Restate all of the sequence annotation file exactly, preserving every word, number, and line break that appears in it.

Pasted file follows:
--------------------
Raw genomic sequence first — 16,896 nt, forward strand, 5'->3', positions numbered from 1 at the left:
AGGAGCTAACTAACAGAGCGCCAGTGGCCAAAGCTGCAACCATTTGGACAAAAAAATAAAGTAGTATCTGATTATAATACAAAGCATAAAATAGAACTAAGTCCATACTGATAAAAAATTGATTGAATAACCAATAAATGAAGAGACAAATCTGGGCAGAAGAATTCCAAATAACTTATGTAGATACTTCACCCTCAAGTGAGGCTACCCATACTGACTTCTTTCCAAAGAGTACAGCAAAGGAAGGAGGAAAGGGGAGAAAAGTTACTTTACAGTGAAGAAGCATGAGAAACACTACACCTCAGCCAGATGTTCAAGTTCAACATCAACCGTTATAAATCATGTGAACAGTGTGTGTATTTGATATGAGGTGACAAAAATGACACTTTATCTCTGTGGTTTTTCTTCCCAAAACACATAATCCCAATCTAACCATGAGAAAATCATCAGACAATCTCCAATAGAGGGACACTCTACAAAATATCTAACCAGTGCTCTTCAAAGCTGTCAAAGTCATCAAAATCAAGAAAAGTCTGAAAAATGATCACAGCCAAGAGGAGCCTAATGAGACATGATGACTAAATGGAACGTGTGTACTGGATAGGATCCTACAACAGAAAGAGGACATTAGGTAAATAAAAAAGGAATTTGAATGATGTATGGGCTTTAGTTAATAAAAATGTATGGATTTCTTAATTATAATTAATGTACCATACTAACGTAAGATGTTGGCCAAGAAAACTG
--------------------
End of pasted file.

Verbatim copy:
Raw genomic sequence first — 16,896 nt, forward strand, 5'->3', positions numbered from 1 at the left:
AGGAGCTAACTAACAGAGCGCCAGTGGCCAAAGCTGCAACCATTTGGACAAAAAAATAAAGTAGTATCTGATTATAATACAAAGCATAAAATAGAACTAAGTCCATACTGATAAAAAATTGATTGAATAACCAATAAATGAAGAGACAAATCTGGGCAGAAGAATTCCAAATAACTTATGTAGATACTTCACCCTCAAGTGAGGCTACCCATACTGACTTCTTTCCAAAGAGTACAGCAAAGGAAGGAGGAAAGGGGAGAAAAGTTACTTTACAGTGAAGAAGCATGAGAAACACTACACCTCAGCCAGATGTTCAAGTTCAACATCAACCGTTATAAATCATGTGAACAGTGTGTGTATTTGATATGAGGTGACAAAAATGACACTTTATCTCTGTGGTTTTTCTTCCCAAAACACATAATCCCAATCTAACCATGAGAAAATCATCAGACAATCTCCAATAGAGGGACACTCTACAAAATATCTAACCAGTGCTCTTCAAAGCTGTCAAAGTCATCAAAATCAAGAAAAGTCTGAAAAATGATCACAGCCAAGAGGAGCCTAATGAGACATGATGACTAAATGGAACGTGTGTACTGGATAGGATCCTACAACAGAAAGAGGACATTAGGTAAATAAAAAAGGAATTTGAATGATGTATGGGCTTTAGTTAATAAAAATGTATGGATTTCTTAATTATAATTAATGTACCATACTAACGTAAGATGTTGGCCAAGAAAACTG